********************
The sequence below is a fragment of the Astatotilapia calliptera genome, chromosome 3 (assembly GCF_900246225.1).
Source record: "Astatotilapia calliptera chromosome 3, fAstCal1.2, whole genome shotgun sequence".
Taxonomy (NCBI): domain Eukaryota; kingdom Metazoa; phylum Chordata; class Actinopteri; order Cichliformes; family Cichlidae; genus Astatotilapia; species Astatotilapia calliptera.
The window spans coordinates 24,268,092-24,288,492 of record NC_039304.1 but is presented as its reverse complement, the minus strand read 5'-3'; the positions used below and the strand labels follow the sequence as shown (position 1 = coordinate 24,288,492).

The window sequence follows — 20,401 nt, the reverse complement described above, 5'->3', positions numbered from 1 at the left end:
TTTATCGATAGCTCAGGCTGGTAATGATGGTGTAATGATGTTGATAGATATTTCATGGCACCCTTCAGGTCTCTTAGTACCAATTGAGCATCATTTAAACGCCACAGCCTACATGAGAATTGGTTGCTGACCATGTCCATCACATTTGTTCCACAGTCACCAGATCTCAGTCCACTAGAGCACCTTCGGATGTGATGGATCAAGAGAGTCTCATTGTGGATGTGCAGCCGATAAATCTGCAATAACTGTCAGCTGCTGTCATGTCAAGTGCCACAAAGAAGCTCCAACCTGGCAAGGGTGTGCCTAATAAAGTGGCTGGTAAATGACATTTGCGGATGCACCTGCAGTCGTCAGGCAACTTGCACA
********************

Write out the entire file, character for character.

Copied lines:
The sequence below is a fragment of the Astatotilapia calliptera genome, chromosome 3 (assembly GCF_900246225.1).
Source record: "Astatotilapia calliptera chromosome 3, fAstCal1.2, whole genome shotgun sequence".
Taxonomy (NCBI): domain Eukaryota; kingdom Metazoa; phylum Chordata; class Actinopteri; order Cichliformes; family Cichlidae; genus Astatotilapia; species Astatotilapia calliptera.
The window spans coordinates 24,268,092-24,288,492 of record NC_039304.1 but is presented as its reverse complement, the minus strand read 5'-3'; the positions used below and the strand labels follow the sequence as shown (position 1 = coordinate 24,288,492).

The window sequence follows — 20,401 nt, the reverse complement described above, 5'->3', positions numbered from 1 at the left end:
TTTATCGATAGCTCAGGCTGGTAATGATGGTGTAATGATGTTGATAGATATTTCATGGCACCCTTCAGGTCTCTTAGTACCAATTGAGCATCATTTAAACGCCACAGCCTACATGAGAATTGGTTGCTGACCATGTCCATCACATTTGTTCCACAGTCACCAGATCTCAGTCCACTAGAGCACCTTCGGATGTGATGGATCAAGAGAGTCTCATTGTGGATGTGCAGCCGATAAATCTGCAATAACTGTCAGCTGCTGTCATGTCAAGTGCCACAAAGAAGCTCCAACCTGGCAAGGGTGTGCCTAATAAAGTGGCTGGTAAATGACATTTGCGGATGCACCTGCAGTCGTCAGGCAACTTGCACA